Some of my beloved readers, in a perfectly understandable reaction, may think from my last post that I’m claiming Vinny the Neck has got his feet up on the desk in the Oval Office. Nope, nope, nope! Rather, what I think is that, after the manner of Lincoln as portrayed in the movie above, stuff needed to get done for all sorts of really really good reasons, way bigger reasons than obeying the letter of the law, and so people say things, people do things, and stuff happens. THEN: we reach a state of MAD: if I go down, you go down. Did Lincoln specifically tell thugs to go crack some heads? Did he buy the murderer a ticket out of town? NO! He merely stated his earnest desires – ‘will no on ride me of this meddlesome priest?’ style – and left it up to his underlings to get it done.

To conclude, this is why I don’t think it requires anything like a literal conspiracy for the election to have been stolen. There wasn’t a Democratic official anywhere in America who didn’t know that the Evil Orange Man needed to be defeated no matter what. They’re not waiting around for explicit instructions, which were never going to happen. Instead, they are seeing the same thing on the news we were seeing: Trump ‘inexplicably’ ahead in 5 states they needed. Nobody needed to order the locals to do something about it – they could figure that out on their own. And they’re unlikely to ever discuss it, before or after. What would Vinny the Neck want them to do? Are they getting a nod and wink next time they see him, or a frown of doom?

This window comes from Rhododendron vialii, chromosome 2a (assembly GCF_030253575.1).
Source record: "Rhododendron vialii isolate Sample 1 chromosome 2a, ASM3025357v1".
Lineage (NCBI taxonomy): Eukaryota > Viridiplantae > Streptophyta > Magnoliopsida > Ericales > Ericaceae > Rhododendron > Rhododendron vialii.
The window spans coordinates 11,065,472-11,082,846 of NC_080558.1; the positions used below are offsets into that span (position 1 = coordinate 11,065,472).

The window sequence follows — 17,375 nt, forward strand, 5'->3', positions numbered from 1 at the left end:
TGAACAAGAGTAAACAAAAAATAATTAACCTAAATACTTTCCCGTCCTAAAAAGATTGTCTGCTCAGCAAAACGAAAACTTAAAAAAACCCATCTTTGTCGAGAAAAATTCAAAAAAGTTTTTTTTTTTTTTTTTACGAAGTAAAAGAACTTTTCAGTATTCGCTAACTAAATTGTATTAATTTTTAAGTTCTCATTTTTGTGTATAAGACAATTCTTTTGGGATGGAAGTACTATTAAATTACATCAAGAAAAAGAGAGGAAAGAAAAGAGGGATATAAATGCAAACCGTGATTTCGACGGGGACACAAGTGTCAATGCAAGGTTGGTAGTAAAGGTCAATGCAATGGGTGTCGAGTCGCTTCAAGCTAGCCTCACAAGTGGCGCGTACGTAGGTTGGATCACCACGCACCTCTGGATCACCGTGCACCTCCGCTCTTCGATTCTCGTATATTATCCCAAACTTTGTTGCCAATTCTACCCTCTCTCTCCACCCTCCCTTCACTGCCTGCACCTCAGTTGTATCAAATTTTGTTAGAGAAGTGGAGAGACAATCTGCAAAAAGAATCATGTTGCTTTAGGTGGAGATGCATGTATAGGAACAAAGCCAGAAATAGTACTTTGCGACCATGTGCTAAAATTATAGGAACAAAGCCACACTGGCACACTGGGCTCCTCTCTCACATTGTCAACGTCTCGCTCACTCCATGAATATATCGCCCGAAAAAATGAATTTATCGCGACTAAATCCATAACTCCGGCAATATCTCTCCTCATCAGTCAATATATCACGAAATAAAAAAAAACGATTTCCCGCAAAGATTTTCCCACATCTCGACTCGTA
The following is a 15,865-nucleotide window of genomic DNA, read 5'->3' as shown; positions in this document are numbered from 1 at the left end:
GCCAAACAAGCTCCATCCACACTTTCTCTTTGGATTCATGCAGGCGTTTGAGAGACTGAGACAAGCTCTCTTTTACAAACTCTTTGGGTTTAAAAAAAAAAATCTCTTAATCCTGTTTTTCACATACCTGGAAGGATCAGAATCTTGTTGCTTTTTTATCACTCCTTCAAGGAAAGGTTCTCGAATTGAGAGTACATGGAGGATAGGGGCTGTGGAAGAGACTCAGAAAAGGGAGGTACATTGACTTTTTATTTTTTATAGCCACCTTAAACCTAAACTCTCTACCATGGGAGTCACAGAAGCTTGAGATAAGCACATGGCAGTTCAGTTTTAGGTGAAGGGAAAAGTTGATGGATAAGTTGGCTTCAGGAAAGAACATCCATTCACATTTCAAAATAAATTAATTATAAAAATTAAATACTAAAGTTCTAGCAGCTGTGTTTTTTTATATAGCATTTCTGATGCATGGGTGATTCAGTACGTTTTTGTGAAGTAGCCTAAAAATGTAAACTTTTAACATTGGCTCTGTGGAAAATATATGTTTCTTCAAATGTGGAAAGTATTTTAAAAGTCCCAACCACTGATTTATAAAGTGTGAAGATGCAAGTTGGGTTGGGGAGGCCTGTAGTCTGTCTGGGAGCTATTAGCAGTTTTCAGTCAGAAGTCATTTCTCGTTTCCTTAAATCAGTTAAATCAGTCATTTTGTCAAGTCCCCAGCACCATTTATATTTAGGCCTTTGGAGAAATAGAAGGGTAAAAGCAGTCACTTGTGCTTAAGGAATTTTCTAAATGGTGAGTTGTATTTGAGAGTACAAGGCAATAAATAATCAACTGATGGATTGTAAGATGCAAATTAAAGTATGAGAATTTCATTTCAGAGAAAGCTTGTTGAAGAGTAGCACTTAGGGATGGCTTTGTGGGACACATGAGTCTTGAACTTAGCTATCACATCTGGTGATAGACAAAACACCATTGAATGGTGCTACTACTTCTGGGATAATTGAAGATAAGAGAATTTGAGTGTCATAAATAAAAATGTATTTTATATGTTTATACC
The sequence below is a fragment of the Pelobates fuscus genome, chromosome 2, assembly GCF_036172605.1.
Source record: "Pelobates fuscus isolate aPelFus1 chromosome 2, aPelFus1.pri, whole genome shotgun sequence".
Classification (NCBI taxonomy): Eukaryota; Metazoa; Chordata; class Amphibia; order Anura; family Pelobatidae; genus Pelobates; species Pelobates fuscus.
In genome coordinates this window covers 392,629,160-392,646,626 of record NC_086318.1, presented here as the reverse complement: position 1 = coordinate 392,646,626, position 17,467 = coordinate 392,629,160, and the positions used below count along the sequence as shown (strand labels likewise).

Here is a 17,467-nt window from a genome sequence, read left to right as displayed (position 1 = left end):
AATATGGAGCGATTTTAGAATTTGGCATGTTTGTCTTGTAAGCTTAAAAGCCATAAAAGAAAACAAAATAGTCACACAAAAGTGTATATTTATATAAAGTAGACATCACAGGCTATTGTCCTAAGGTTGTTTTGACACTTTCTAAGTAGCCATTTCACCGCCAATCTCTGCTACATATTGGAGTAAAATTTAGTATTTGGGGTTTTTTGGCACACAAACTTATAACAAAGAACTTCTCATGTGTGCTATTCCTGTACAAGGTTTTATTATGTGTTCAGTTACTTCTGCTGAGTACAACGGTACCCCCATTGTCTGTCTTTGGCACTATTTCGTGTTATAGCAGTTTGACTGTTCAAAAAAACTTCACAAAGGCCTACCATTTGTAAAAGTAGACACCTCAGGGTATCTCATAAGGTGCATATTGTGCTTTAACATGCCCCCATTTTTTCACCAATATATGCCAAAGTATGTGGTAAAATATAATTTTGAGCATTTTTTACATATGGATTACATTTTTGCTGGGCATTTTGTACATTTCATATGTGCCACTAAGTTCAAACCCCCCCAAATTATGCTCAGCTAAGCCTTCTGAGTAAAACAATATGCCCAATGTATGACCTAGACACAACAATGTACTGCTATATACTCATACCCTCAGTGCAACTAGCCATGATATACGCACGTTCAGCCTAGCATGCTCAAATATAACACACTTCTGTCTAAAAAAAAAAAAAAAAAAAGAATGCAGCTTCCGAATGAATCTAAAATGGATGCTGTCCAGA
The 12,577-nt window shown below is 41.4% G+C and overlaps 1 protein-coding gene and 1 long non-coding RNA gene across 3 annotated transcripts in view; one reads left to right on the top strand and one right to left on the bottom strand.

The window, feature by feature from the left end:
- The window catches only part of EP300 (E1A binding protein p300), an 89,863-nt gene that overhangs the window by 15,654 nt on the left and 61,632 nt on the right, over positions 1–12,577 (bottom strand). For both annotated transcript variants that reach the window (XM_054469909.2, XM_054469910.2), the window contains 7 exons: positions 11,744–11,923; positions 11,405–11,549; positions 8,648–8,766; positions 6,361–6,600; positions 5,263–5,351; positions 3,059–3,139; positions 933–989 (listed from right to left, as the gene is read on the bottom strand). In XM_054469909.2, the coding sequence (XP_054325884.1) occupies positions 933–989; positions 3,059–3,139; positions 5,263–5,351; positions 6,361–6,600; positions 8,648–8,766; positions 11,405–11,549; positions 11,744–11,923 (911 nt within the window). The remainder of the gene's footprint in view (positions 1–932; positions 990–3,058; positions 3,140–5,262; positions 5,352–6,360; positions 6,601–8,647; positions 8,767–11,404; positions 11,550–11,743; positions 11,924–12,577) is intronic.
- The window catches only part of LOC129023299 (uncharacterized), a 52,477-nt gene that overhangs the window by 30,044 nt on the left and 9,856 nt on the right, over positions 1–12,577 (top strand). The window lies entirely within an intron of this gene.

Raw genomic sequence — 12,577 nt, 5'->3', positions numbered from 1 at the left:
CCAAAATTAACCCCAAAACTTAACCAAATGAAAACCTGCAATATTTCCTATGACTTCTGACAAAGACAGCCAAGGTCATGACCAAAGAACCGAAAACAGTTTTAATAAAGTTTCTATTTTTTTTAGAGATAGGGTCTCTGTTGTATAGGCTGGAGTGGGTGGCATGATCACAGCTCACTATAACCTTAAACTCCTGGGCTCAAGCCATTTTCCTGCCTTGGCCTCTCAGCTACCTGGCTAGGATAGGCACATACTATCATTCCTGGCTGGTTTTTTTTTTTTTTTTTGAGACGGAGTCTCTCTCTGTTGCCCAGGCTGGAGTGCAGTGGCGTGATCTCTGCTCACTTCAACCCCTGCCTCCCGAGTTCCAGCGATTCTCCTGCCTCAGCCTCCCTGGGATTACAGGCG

Hopes this helps.

* That it came out while O was running for a second term makes me laugh.